Wigton price dreamers

Wigton stock price could top out soon.

“Buy now, Ride the $3 wave”. That’s a stunning advice by an online stock market investor to another, regarding the likely performance of the Wigton Windfarm stock after trading, on the first day of listing.
Wigton shares closed trading on the Jamaica Stock Exchange on Friday at 83 cents, with a PE of 14, placing the value in the upper half of the most valued main market stocks. The premium over net asset value, another measure of valuation, is 291 percent above the net asset value. Few stocks in the main market are selling at such a premium.  At $3, the stock would trade at a stunningly high PE ratio of 50 times 2019 and 2020 earnings. The only main market stock close to that valuation is Kingston Wharves (KW) at 35 times 2019 earnings and that is coming down from more than 50 times 2018 earnings in 2018, when investors traded it at $85, now it’s trading around $70 even as profit for 2019 is up in the first quarter of this year.
Unlike KW, that has less than 10 percent of the shareholding amounting to a few million units, that trade, Wigton has billion of shares that will trade. The high liquidity of Wigton shares almost ensures that the stock will not become overvalued and if so, will not remain that way for a prolonged period.
The bulk of investors who would be buying the vast quantity are more professional than not and are versed on the valuation levels of stocks. Accordingly, they are unlikely to be buying a stock that has doubtful expansion credentials at an inflated value. The most popular valuation tool, the PE ratio does not support a price much higher than $1.20, with EPS of 6 cents per share. A price of $1.20 equates to a relatively high PE ratio of 20. Only a few stocks are valued close to this multiple and many of them have prospects for profits to grow. Wigton has no immediate prospects for growth in earnings, pricing it at 20 times EPS would, therefore, be unwise. The market will speak but the heavy selling on Friday is more in line with the thinking that the top is not far off. Investors who buy shares above the accepted market norm will likely get crushed unless they have a long term investment horizon on their minds. PE ratios are there to give a sense of appropriate values. When investors try to break away from where the bulk of investments funds place the value of a stock at, they usually end up regretting the move.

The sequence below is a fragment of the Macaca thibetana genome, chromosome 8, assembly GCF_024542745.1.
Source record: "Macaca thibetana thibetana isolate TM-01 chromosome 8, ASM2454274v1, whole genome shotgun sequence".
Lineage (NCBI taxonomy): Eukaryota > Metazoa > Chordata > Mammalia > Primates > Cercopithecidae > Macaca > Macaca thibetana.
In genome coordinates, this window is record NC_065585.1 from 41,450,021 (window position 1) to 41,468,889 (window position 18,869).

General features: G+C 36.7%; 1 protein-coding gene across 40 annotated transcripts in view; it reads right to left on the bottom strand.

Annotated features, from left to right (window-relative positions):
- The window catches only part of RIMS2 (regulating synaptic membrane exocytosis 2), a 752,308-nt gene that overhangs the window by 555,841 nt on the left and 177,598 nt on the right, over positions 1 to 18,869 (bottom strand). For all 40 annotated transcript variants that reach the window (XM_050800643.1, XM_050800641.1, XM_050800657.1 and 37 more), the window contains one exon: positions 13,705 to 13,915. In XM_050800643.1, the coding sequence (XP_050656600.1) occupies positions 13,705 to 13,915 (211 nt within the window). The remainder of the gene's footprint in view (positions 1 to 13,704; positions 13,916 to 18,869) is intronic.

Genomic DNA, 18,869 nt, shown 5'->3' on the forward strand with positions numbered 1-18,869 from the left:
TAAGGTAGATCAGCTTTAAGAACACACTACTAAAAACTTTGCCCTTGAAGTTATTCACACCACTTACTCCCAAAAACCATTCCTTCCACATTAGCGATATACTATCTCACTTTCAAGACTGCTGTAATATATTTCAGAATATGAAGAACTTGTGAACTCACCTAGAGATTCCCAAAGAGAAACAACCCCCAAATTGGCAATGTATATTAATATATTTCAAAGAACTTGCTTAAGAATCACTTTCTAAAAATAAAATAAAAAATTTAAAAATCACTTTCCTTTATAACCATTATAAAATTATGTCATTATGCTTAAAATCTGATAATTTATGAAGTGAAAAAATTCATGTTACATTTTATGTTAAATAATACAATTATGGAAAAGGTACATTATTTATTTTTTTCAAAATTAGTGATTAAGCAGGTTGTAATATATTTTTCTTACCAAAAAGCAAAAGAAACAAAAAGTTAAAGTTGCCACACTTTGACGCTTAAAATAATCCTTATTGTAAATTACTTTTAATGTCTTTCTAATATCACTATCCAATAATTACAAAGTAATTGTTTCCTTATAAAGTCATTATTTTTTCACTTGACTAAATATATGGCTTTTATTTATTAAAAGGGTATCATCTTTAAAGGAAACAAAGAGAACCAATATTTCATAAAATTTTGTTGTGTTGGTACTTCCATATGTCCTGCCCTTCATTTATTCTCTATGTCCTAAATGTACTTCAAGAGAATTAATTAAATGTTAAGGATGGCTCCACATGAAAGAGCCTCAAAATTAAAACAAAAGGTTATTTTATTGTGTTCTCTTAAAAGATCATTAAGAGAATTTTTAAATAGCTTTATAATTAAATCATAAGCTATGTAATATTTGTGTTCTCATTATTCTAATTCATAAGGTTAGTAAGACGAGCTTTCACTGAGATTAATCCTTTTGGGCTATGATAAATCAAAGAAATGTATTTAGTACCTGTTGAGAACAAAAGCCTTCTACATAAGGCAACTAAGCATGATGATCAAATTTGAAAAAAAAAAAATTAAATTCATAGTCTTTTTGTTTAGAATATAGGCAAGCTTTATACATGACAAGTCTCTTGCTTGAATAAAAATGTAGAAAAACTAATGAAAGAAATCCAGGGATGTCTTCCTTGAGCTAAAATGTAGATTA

In the investment world staying close to the crowd with pricing is a prudent investment practice that tends to be less costly than trying to predict lofty heights for a stock to reach.

 

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